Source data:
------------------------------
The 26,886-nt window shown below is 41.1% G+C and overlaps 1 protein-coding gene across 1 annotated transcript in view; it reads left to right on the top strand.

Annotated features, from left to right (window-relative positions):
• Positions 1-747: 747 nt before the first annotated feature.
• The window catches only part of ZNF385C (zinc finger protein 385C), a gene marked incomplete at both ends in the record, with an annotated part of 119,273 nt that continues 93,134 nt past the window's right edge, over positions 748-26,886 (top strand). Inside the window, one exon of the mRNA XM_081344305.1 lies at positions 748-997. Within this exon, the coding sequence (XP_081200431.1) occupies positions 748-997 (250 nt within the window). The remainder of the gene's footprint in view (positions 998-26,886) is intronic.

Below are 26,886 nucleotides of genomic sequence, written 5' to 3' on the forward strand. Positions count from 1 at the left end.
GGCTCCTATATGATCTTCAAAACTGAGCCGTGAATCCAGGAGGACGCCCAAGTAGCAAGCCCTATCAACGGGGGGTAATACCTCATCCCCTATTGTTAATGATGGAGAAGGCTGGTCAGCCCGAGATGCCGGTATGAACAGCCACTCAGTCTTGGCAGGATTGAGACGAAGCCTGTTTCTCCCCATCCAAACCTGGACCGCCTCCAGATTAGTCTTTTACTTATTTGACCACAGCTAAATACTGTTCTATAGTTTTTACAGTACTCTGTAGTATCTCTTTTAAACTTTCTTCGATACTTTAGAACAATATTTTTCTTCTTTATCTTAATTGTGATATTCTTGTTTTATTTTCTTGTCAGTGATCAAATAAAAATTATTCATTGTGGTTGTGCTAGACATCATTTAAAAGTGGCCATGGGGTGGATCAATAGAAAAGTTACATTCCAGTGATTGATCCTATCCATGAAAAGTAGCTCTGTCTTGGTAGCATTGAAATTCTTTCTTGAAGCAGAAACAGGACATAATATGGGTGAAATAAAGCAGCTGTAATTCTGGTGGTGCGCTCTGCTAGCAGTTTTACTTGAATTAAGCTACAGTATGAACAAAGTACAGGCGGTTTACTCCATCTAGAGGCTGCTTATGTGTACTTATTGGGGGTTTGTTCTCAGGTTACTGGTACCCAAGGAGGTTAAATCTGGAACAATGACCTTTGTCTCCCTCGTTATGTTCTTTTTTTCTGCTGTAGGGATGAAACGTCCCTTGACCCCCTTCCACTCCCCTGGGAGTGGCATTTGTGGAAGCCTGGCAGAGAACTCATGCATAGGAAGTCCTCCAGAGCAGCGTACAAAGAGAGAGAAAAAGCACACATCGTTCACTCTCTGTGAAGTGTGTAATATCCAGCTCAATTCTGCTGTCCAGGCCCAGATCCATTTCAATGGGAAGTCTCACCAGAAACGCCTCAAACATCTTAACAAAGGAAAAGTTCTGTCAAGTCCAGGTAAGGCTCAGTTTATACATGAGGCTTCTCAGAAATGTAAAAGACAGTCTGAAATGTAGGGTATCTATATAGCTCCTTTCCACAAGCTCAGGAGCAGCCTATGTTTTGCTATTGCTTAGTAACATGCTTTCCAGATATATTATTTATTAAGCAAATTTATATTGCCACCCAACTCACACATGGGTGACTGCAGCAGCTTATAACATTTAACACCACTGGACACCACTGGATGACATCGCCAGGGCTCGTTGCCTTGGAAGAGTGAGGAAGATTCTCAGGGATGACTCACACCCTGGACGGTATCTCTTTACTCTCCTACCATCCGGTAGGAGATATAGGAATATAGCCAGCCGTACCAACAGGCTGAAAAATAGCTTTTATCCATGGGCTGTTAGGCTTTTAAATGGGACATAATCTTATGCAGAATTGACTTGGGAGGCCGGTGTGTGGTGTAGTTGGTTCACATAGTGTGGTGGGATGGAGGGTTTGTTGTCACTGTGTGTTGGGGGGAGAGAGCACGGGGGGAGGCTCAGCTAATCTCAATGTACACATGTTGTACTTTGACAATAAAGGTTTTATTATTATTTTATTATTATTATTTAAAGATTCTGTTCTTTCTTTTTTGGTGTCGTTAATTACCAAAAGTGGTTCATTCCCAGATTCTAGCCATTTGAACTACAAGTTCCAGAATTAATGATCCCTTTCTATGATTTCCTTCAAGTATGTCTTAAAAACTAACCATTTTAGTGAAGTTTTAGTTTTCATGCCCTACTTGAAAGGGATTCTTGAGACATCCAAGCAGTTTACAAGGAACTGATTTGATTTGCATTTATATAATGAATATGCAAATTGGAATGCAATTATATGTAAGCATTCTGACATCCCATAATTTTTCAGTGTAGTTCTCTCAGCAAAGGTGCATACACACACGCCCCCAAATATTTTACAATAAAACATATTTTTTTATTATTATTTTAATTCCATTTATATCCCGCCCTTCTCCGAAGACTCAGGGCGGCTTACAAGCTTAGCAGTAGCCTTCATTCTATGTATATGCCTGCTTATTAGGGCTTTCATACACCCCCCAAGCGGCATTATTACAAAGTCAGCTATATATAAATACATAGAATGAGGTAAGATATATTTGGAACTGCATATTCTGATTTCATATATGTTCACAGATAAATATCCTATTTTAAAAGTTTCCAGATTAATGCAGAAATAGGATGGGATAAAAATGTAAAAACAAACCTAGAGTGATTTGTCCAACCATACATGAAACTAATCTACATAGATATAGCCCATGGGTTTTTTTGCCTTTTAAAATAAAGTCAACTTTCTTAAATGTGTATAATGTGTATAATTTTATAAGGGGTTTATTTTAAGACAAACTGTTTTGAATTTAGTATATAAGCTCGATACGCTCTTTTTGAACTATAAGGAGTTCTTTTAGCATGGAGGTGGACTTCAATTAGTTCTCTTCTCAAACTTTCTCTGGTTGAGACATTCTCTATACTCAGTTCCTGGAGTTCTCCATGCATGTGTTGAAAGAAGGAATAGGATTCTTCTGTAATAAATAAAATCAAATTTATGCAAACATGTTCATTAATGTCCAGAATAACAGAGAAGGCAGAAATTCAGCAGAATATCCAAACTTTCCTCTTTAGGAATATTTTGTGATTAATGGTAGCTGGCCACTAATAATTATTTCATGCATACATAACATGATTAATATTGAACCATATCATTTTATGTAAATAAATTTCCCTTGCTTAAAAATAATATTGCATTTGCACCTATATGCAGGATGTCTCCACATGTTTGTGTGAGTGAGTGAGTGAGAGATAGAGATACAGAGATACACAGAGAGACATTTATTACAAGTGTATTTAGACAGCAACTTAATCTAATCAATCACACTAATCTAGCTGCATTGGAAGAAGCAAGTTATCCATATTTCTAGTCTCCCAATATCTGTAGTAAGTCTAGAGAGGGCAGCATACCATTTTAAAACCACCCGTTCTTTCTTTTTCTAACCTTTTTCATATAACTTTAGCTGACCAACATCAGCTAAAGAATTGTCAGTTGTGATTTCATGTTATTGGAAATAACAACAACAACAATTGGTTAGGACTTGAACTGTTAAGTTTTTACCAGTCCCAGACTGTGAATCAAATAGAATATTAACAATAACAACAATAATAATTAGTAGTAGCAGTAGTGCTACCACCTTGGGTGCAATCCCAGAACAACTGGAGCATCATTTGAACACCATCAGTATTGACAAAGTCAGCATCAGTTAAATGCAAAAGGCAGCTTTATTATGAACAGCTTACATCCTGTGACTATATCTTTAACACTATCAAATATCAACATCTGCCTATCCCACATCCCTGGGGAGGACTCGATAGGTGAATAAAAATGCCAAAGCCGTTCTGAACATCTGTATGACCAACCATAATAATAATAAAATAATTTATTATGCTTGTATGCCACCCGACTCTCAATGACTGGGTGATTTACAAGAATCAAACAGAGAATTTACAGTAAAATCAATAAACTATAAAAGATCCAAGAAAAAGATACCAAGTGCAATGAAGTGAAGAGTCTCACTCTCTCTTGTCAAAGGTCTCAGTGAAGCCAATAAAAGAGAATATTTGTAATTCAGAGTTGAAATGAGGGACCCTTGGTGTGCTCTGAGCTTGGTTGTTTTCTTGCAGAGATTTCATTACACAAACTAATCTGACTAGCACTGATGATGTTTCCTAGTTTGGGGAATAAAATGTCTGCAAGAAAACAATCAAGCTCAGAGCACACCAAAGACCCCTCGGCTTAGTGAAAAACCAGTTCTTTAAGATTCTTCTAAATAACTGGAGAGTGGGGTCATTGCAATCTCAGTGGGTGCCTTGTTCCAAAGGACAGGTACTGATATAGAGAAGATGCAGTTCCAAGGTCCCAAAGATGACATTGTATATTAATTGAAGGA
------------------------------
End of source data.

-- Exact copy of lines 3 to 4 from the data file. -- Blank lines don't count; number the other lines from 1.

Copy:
• Positions 1-747: 747 nt before the first annotated feature.
• The window catches only part of ZNF385C (zinc finger protein 385C), a gene marked incomplete at both ends in the record, with an annotated part of 119,273 nt that continues 93,134 nt past the window's right edge, over positions 748-26,886 (top strand). Inside the window, one exon of the mRNA XM_081344305.1 lies at positions 748-997. Within this exon, the coding sequence (XP_081200431.1) occupies positions 748-997 (250 nt within the window). The remainder of the gene's footprint in view (positions 998-26,886) is intronic.